Have you ever seen clips on a horseshoe and wondered why? Or maybe you’ve had a bad experience with clips, like when your horse loses a shoe and rips off all of his hoof wall.
I have noticed that there are a lot of people who really don’t like clips on their horses. If someone added clips and their horse suffered as a result, I don’t blame them a bit! However, I would like to encourage everyone to keep an open mind. As with everything in life, clips are no exception.
Like any good tool in an industry, clips have the ability to either help or hurt, depending on the application.
I believe that the trim is always the most important part of any shoeing, so let’s start there. If you leave any distortion on the hoof while you’re applying the shoe with clips, it’s nearly impossible to apply it correctly.
Hot fitting or burning the clips in isn’t required, but will make it significantly easier. If clips aren’t seated into the hoof wall, they lose a lot of their stability. I always say clips are a lot like rebar in concrete. You want it in the concrete (hoof wall) so that it adds strength and stability.
Clips are great for stopping shearing forces, such as keeping a shoe from twisting or sliding back and breaking the nails. One single clip has the strength of three nails! Imagine a massive draft horse pulling a wagon with traction shoes on a street, or a big warmblood jumping horse landing after a jump. That’s a lot of force on the shoes! It doesn’t matter what you’re using for nails, they won’t be able to consistently handle that force pushing the shoe back.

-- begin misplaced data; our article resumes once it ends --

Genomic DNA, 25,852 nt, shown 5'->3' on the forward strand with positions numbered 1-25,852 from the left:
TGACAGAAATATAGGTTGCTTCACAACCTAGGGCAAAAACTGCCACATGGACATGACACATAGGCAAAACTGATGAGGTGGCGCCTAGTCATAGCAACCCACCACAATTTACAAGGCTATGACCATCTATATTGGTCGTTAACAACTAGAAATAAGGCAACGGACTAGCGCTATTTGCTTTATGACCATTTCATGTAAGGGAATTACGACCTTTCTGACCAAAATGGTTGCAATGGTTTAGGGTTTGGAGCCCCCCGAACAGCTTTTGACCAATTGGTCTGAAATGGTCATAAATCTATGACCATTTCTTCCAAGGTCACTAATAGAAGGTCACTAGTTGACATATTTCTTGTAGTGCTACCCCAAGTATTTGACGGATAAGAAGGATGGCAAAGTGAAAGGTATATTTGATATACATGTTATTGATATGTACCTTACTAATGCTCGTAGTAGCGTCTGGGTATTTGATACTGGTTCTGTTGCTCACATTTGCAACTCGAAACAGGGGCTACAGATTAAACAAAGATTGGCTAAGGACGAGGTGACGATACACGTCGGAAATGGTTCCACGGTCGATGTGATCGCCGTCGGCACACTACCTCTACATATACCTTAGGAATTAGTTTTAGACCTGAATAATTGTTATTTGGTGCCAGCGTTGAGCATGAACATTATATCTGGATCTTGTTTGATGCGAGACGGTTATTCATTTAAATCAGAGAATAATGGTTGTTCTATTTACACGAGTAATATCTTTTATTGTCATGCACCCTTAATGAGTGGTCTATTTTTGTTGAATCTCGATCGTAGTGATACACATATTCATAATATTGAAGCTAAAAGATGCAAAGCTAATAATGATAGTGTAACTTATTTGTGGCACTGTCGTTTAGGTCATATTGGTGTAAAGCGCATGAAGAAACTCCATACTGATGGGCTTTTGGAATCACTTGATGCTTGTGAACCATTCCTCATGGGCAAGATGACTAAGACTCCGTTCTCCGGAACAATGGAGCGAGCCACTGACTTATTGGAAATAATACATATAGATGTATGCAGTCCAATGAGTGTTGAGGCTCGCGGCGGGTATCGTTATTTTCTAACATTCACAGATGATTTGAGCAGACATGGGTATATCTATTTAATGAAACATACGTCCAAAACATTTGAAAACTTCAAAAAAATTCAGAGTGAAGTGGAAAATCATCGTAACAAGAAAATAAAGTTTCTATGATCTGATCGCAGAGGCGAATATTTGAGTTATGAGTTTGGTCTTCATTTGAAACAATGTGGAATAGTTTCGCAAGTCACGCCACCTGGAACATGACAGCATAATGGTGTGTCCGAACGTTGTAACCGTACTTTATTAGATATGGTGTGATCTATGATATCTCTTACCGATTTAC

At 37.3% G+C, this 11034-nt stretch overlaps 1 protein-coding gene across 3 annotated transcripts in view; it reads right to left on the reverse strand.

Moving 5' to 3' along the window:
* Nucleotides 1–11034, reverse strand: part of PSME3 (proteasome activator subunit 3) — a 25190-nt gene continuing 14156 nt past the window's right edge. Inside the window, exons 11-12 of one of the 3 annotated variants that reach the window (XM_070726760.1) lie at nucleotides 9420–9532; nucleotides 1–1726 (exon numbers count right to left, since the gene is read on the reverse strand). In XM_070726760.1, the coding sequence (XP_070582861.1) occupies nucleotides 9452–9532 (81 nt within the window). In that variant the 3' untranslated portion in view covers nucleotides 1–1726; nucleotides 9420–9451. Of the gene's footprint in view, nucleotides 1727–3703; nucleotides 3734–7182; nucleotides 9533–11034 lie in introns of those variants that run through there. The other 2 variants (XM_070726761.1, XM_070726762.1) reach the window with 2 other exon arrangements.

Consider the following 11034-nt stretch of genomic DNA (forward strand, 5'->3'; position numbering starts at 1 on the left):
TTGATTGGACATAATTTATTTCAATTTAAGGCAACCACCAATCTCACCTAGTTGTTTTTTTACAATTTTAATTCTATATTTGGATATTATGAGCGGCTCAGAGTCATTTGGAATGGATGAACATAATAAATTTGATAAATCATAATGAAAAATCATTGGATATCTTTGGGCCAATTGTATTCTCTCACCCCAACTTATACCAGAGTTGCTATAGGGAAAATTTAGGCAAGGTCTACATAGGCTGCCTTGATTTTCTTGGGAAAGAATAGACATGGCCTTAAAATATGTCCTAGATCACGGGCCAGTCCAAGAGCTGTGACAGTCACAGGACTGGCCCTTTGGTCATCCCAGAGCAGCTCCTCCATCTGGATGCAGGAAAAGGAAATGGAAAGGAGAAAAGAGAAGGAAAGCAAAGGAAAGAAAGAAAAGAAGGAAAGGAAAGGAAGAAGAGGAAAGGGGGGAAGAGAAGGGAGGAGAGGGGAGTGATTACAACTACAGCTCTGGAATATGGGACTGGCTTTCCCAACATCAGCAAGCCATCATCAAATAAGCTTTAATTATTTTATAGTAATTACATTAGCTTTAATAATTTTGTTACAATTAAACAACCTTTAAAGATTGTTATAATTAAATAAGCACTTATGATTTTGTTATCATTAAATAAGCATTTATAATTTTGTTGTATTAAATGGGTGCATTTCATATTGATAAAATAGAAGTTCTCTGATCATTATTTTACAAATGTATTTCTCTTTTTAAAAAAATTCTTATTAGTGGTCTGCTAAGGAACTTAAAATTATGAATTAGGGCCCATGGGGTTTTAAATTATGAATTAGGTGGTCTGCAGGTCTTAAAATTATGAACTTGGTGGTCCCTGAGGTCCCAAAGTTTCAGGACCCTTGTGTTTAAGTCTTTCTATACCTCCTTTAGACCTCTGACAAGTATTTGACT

Clips are not as common on Quarter Horses, but they have their place there, too. Cutting horses really benefit from quarter clips on the hind end, due to all the stopping and turning. Other examples include reined cow horses that have studs in their sliders, barrel horses that turn excessively hard, and head horses that step on themselves when facing.
Anytime you have a weak–walled horse, they will benefit from clips. In this situation, the clips will absorb all the force, leaving the nails and walls unharmed and resulting in a better hoof wall.
If you pull a shoe off it should pull clean, leaving the hoof wall unharmed if was applied correctly. If you do lose a lot of hoof wall after pulling a shoe, low nails that were driven into the wall (as opposed to the white line) are usually to blame.
The main complication associated with a correctly applied clips is being stepped on after a shoe is pulled off. Even then, there shouldn’t be an issue unless the hoof is over–trimmed or the clips are sharp and tall. For that reason, we usually try to make shorter, more blunt clips just in case. The bottom third of the clip does most of the work anyway, and peace of mind is worth a lot.
So, the next time you’re trying to maximize your horse’s performance, I recommend at least considering whether applying clips is the right fit for you.
God Bless America
Lee Olsen CJF